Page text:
Power dynamics in Latin American slave societies weren’t as cut and dry as the mythical paternal master and slave relationship of the Old South. There were nuances and influences in this region that differed from the U.S.’s experience of slavery. The film La Ultima Cena reflects many of these differences and shows how the levels of authority operated in Cuba.
Arguably, at the top of this hierarchy, were the educated elite, men with titles or at least with money, that had the power to influence and the leisure to philosophize on law and natural rights. These men were among those that drafted Brazil’s constitution in 1822. Even in these upper levels, the role of the slave was hotly contested. Did a man become a Brazillian because he was born in Brazil? Did he have to be born free? Even if he was a slave, what rights was he entitled to, if any? Some, like Sr. Avencar, believed that a freed slave was entitled to the same right as a free born man, while other men like Mr. Franca believed that rights would be wasted on Africans and should be instead extended to other Europeans. Regardless of their conclusions and even written documents, the men at this level had less influence on the daily life of slaves than they liked to think. According to the article by Mraz, the true determining factors of a slave’s quality of life depended on their location and their owner’s policies.
Below the political elite were the local officials and then the owners of slaves and plantations. This is where the connection to La Ultima Cena begins. “The owners were usually absent and the mayorales were usually white and sadistic” as stated in “Recasting Cuban Slavery.” In La Ultima Cena, the slave owner arrives at the plantation after an absence and is given an overview by his white workers who have been managing the plantation in his absence. Other than house slaves, who would typically live in the cities with their masters, ordinary country slaves would have very little interaction with the man who actually owned them.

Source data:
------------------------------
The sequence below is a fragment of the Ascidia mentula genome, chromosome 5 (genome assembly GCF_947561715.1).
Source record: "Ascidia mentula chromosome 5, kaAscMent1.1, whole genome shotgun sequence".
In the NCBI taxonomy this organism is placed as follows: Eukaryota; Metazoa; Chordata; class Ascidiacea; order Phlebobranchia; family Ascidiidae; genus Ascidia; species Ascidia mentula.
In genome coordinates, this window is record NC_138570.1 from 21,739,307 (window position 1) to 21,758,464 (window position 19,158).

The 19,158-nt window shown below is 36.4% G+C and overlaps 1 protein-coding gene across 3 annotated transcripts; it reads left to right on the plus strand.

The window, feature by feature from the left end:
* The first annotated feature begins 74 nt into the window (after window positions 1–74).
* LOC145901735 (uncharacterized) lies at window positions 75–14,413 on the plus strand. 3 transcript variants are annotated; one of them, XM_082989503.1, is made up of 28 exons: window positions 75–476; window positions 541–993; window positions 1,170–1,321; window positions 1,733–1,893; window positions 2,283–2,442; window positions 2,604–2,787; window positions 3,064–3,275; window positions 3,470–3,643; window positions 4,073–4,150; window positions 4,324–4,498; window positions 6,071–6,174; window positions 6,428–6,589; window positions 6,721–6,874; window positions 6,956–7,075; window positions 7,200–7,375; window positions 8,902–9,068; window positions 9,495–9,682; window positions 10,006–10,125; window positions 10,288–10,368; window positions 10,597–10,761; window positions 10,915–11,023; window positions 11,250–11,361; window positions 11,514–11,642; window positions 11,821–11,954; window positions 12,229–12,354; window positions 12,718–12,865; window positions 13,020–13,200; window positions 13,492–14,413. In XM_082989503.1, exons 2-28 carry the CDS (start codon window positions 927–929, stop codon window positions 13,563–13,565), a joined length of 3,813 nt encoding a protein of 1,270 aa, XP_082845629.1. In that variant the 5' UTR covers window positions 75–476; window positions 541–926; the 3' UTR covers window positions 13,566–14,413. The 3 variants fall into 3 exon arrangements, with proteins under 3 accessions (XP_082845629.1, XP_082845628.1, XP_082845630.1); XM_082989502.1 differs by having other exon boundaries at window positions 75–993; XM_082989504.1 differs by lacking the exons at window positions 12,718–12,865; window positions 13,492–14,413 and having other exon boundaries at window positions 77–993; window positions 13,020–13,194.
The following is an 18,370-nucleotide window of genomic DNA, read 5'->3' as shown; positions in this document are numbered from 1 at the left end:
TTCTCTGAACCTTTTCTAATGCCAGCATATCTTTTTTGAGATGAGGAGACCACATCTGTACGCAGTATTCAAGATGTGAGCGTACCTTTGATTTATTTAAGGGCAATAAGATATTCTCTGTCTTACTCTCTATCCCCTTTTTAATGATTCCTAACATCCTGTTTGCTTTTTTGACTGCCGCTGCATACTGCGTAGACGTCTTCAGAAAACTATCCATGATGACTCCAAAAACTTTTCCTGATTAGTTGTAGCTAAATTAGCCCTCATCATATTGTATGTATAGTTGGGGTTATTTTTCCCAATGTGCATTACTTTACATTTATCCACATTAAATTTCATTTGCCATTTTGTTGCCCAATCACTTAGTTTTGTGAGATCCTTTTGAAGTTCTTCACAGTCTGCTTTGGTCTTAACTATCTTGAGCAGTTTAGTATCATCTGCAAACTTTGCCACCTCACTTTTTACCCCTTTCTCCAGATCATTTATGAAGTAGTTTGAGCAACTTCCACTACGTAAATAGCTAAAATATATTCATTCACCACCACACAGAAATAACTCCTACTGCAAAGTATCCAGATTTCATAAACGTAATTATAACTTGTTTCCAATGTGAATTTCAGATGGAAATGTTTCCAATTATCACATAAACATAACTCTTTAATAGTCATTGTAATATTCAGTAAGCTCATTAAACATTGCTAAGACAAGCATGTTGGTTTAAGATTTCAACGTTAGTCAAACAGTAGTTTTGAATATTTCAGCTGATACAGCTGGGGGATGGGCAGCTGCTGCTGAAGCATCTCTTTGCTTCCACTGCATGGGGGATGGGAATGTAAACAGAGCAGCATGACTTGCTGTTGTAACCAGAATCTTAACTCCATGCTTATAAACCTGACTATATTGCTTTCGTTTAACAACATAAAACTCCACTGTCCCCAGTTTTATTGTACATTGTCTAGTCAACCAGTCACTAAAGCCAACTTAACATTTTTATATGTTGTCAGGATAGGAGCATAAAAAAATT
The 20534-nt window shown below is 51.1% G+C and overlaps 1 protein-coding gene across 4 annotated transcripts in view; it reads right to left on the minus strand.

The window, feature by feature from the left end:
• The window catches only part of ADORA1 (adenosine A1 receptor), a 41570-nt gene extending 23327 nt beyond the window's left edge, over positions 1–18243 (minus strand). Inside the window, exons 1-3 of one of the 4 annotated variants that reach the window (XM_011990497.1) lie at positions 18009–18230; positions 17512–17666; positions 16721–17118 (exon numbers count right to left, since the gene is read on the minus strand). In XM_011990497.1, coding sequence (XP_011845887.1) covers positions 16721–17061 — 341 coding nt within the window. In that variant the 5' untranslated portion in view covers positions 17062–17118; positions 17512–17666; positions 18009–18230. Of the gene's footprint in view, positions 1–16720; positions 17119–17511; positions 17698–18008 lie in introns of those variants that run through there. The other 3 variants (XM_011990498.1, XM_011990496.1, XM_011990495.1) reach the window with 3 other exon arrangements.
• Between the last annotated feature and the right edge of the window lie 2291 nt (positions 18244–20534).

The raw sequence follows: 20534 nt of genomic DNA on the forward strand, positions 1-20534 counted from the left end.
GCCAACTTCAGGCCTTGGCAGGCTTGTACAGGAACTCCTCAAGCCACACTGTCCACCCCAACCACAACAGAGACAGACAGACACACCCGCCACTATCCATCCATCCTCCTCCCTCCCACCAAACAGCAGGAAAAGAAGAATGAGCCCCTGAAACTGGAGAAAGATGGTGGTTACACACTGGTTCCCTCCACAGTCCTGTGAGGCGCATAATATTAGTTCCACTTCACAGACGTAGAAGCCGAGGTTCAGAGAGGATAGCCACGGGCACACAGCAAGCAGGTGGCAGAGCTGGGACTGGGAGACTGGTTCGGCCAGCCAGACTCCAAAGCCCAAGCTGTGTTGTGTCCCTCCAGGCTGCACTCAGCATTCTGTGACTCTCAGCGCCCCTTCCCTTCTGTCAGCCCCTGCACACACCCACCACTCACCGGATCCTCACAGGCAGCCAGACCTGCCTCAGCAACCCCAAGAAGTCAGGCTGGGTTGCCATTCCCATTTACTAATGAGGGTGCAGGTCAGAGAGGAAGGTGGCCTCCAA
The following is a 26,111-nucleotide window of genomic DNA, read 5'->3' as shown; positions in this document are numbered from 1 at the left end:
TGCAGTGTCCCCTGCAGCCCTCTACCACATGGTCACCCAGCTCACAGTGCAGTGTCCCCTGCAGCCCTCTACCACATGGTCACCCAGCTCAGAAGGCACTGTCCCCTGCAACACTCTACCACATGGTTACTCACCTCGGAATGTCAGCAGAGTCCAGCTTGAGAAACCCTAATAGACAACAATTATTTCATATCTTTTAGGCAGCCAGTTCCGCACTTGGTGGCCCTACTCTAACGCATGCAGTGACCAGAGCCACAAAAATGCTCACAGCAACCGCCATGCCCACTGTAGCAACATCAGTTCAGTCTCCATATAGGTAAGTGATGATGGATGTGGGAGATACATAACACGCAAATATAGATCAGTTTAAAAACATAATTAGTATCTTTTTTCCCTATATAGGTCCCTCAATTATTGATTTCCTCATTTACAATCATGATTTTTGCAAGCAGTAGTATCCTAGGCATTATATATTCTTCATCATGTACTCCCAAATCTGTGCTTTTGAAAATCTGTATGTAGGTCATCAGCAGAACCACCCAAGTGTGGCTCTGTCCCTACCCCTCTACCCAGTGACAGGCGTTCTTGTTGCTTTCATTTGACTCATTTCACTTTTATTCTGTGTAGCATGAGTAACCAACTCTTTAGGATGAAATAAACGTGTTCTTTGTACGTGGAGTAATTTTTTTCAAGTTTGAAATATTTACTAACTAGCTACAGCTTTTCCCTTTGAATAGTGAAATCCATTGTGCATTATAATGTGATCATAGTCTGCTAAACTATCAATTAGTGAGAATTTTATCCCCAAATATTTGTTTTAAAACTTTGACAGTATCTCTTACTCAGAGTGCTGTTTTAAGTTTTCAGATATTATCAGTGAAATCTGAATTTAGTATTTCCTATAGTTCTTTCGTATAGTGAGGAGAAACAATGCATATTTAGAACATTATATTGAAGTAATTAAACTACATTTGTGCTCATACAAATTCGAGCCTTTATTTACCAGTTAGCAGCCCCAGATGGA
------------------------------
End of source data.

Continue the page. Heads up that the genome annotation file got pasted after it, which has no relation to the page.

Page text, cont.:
This makes the dinner scene with the count and the slaves all the more striking. The count could have chosen to stay in the house and never interact with the rural slaves, which would have seemed a common practice. The reason the count chose twelve rural slaves rather than his city staff was because of their social gap. It wouldn’t feel like penance if he washed the feet of his familiar urban household slaves, who were regarded as living much better than plantation slaves (a common threat was apparently to send an urban slave to the country). Washing the feet of plantation slaves was truly washing the feet of the lowest segment of society and the greater the count’s penance, the greater he felt his salvation would be.
But there were other forces acting on the slaves as well. The church also had an influence and power over the slaves and the master. In the film, all of the count’s actions are out of a fear of the afterlife and his judgment. His motivation for the supper with his slaves is not out of love or goodwill, but is self-motivated by his old age and desire to see paradise. The beliefs of the Catholic church are the motivating factor behind the most crucial scene in the film.
Aside from influencing others, the church also had direct contact with the slaves. The priest tries to secure a day off for the slaves, again, not out of goodwill but out of fear of God. He acts the same way when he tries to give the slaves a proper burial. In the end, he is willing to allow the slaves’ heads on pikes so he can have a new church, showing the dependence between the church and the funds of slave owning class.